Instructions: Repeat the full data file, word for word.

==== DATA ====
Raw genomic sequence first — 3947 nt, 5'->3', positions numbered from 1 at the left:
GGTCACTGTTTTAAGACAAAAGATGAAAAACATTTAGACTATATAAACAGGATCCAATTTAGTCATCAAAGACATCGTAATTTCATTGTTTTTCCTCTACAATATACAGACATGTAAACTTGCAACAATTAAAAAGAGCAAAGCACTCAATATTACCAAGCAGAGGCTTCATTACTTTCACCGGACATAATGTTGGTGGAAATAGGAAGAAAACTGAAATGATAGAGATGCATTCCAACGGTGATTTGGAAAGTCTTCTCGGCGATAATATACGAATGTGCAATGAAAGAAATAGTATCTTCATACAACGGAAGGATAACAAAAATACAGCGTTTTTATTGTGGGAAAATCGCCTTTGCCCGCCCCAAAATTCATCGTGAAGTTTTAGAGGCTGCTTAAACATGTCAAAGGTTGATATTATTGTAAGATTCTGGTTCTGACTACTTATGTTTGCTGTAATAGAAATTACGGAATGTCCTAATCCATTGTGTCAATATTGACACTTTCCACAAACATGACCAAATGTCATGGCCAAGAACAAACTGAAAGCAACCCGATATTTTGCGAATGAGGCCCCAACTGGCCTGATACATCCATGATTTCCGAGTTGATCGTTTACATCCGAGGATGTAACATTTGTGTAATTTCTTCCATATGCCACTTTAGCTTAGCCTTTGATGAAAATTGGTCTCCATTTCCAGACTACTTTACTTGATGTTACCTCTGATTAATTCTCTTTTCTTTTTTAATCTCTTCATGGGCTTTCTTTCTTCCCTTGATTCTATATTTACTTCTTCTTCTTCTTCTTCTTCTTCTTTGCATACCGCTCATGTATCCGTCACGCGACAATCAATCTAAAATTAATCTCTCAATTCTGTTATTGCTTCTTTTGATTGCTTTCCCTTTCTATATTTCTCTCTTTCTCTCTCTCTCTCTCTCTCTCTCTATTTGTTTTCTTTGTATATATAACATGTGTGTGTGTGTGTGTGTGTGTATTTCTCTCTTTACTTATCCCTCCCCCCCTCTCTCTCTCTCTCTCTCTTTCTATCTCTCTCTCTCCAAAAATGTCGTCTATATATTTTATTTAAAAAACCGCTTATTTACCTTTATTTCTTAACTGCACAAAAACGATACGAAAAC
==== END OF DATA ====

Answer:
Raw genomic sequence first — 3947 nt, 5'->3', positions numbered from 1 at the left:
GGTCACTGTTTTAAGACAAAAGATGAAAAACATTTAGACTATATAAACAGGATCCAATTTAGTCATCAAAGACATCGTAATTTCATTGTTTTTCCTCTACAATATACAGACATGTAAACTTGCAACAATTAAAAAGAGCAAAGCACTCAATATTACCAAGCAGAGGCTTCATTACTTTCACCGGACATAATGTTGGTGGAAATAGGAAGAAAACTGAAATGATAGAGATGCATTCCAACGGTGATTTGGAAAGTCTTCTCGGCGATAATATACGAATGTGCAATGAAAGAAATAGTATCTTCATACAACGGAAGGATAACAAAAATACAGCGTTTTTATTGTGGGAAAATCGCCTTTGCCCGCCCCAAAATTCATCGTGAAGTTTTAGAGGCTGCTTAAACATGTCAAAGGTTGATATTATTGTAAGATTCTGGTTCTGACTACTTATGTTTGCTGTAATAGAAATTACGGAATGTCCTAATCCATTGTGTCAATATTGACACTTTCCACAAACATGACCAAATGTCATGGCCAAGAACAAACTGAAAGCAACCCGATATTTTGCGAATGAGGCCCCAACTGGCCTGATACATCCATGATTTCCGAGTTGATCGTTTACATCCGAGGATGTAACATTTGTGTAATTTCTTCCATATGCCACTTTAGCTTAGCCTTTGATGAAAATTGGTCTCCATTTCCAGACTACTTTACTTGATGTTACCTCTGATTAATTCTCTTTTCTTTTTTAATCTCTTCATGGGCTTTCTTTCTTCCCTTGATTCTATATTTACTTCTTCTTCTTCTTCTTCTTCTTCTTTGCATACCGCTCATGTATCCGTCACGCGACAATCAATCTAAAATTAATCTCTCAATTCTGTTATTGCTTCTTTTGATTGCTTTCCCTTTCTATATTTCTCTCTTTCTCTCTCTCTCTCTCTCTCTCTCTATTTGTTTTCTTTGTATATATAACATGTGTGTGTGTGTGTGTGTGTGTATTTCTCTCTTTACTTATCCCTCCCCCCCTCTCTCTCTCTCTCTCTCTTTCTATCTCTCTCTCTCCAAAAATGTCGTCTATATATTTTATTTAAAAAACCGCTTATTTACCTTTATTTCTTAACTGCACAAAAACGATACGAAAAC